It is a major topic of debate, and also a primary concern for millions. It is both a necessary expense and a dark cloud that can follow graduates for decades. Student loan debt has been in the spotlight for years, as it simultaneously symbolizes a higher education and, more recently, years of ongoing struggle. As a result, some have turned to bankruptcy. This leads many Tennesseeans to ask, is excessive student loan debt worth the satisfaction of earning a degree?
Last spring, PBS News Hour shared the crippling statistic that college student loan debt in the country amounted to $1.4 trillion -- exceeding what Americans owe on car loans and credit cards. While acquiring statistics for job placement and salaries post-college seems an ideal place to start, some financial experts stress the difficulty of such a task. Because many students take college classes part-time as they maintain steady jobs, getting full data on the effects of a college degree can exist in a gray area. The field a student chooses to study is another factor, as some industries have higher projected growth rates than others; relying on colleges to gather data on each major has also proven to be challenging. However, areas such as teaching or social work, for example, do not pay as well as jobs in scientific fields, and can come with differing outlooks on costs.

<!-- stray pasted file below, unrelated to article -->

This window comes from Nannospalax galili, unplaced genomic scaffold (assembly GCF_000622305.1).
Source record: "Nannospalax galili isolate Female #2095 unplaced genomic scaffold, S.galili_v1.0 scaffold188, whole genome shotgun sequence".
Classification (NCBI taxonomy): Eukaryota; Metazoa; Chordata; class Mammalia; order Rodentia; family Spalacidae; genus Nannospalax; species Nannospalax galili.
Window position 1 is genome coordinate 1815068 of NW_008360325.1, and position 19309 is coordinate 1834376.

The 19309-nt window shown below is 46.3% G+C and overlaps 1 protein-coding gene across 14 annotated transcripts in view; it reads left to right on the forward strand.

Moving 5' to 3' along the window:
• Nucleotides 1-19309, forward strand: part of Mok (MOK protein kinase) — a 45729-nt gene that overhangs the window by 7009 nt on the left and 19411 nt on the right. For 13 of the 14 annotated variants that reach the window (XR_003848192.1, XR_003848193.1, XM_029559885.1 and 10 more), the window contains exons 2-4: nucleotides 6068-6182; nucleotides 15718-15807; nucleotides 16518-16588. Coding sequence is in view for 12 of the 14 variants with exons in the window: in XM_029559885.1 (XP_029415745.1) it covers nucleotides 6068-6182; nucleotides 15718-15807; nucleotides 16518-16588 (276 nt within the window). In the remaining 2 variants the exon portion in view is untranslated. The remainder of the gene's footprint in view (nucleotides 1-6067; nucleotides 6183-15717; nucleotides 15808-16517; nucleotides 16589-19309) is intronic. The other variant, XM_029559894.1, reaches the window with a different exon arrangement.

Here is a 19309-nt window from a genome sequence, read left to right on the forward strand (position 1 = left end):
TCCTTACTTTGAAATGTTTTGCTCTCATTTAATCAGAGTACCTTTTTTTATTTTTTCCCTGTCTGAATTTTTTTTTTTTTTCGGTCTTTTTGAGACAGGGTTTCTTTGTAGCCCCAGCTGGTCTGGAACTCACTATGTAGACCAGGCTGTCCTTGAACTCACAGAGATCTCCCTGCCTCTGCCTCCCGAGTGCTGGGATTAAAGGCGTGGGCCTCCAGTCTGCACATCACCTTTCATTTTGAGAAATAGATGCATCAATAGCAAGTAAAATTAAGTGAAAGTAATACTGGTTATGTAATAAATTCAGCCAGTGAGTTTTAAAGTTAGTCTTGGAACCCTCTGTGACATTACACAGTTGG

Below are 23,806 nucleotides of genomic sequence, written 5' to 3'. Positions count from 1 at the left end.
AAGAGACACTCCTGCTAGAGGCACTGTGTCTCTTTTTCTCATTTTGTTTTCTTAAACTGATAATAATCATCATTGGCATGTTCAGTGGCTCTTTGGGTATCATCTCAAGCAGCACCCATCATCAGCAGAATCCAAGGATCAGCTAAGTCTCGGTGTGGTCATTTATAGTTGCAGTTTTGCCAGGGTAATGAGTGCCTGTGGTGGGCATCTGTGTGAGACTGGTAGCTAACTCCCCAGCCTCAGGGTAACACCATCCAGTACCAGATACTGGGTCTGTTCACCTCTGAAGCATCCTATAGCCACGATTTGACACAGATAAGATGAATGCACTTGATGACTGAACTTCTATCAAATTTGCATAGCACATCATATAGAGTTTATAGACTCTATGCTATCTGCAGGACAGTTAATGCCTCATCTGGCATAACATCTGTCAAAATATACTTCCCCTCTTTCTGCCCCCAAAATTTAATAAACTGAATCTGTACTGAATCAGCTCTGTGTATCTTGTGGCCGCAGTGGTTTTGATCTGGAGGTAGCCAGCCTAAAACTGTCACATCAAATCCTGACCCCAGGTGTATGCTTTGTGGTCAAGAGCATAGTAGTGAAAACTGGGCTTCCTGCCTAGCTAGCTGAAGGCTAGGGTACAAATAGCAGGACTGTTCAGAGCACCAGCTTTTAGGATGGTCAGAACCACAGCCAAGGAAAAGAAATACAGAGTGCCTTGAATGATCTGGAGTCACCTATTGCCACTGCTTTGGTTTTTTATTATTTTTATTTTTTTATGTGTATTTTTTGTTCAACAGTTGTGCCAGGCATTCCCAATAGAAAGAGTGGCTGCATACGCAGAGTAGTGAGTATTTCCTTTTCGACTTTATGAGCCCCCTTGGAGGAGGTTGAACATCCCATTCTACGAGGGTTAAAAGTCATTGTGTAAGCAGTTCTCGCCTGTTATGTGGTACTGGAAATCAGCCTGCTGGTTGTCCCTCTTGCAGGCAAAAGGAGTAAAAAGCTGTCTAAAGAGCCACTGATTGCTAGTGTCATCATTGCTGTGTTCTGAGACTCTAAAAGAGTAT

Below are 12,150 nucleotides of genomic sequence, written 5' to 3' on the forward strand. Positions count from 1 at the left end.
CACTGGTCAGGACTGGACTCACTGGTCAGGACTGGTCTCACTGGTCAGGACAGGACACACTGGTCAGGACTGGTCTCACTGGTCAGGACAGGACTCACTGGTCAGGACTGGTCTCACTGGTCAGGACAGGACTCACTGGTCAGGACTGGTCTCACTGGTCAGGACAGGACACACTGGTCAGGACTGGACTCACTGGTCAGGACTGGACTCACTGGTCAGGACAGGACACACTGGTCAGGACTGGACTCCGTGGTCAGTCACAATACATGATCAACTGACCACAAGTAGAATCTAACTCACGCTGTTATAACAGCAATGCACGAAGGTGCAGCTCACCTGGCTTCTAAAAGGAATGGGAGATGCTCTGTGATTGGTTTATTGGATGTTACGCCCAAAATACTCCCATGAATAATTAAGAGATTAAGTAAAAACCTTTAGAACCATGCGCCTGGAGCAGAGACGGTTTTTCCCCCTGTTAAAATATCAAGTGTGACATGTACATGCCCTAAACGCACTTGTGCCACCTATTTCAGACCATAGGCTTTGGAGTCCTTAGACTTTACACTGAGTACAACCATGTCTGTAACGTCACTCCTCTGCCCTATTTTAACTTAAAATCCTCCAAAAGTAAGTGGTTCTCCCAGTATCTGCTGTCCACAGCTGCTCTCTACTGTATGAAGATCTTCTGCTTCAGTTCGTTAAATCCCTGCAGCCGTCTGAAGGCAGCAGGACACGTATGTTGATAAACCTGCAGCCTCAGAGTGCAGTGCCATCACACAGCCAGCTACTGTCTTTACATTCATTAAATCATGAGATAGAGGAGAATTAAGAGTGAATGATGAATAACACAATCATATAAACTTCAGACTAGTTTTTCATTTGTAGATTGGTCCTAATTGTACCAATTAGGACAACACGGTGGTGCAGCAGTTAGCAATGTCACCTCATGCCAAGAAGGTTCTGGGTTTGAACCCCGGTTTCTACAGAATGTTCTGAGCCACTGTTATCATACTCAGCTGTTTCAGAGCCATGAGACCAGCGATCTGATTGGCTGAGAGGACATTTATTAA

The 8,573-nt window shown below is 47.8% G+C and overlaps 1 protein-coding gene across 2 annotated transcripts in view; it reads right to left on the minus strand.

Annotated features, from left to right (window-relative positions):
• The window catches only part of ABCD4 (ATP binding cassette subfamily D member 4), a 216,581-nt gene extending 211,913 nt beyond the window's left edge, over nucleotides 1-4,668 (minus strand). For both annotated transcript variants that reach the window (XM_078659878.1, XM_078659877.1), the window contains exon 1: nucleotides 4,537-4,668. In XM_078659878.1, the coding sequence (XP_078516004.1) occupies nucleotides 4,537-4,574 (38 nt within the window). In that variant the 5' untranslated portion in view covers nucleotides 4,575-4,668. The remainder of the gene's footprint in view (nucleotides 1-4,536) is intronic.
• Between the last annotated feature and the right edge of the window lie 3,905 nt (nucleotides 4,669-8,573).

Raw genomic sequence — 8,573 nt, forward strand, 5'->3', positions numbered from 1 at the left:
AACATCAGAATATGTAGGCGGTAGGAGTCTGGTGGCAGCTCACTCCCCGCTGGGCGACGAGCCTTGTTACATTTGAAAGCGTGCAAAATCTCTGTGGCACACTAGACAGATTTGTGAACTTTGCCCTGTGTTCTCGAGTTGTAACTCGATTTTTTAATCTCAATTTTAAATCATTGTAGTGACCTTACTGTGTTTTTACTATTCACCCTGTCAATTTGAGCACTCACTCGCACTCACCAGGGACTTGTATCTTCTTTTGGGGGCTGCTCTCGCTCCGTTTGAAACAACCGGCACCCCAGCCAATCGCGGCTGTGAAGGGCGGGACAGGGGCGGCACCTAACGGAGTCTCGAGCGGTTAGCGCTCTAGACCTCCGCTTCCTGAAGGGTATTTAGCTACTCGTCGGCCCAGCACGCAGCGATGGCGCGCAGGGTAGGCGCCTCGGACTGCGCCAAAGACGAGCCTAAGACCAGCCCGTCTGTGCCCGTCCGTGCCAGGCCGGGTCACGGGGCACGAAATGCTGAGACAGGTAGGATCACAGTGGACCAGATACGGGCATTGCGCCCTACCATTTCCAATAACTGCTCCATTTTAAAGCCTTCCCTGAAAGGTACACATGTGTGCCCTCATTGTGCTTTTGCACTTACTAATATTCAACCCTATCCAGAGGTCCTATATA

Of course, there are countless graduates who struggle to pay off student loan debt for years, but there are also those who never completed a degree. USA Today spends time considering college debt, referring to a Consumer Reports National Research Center study to show that roughly 45 percent of people who face loan debt but never finished a degree argue that higher education is not worth the cost. It may seem apparent, but USA Today stresses that completing a degree could give way to a more positive outlook on financial situations. And while parents and scholarships cover a large majority of costs, monthly student loan bills can come with different effects, depending on a person's income.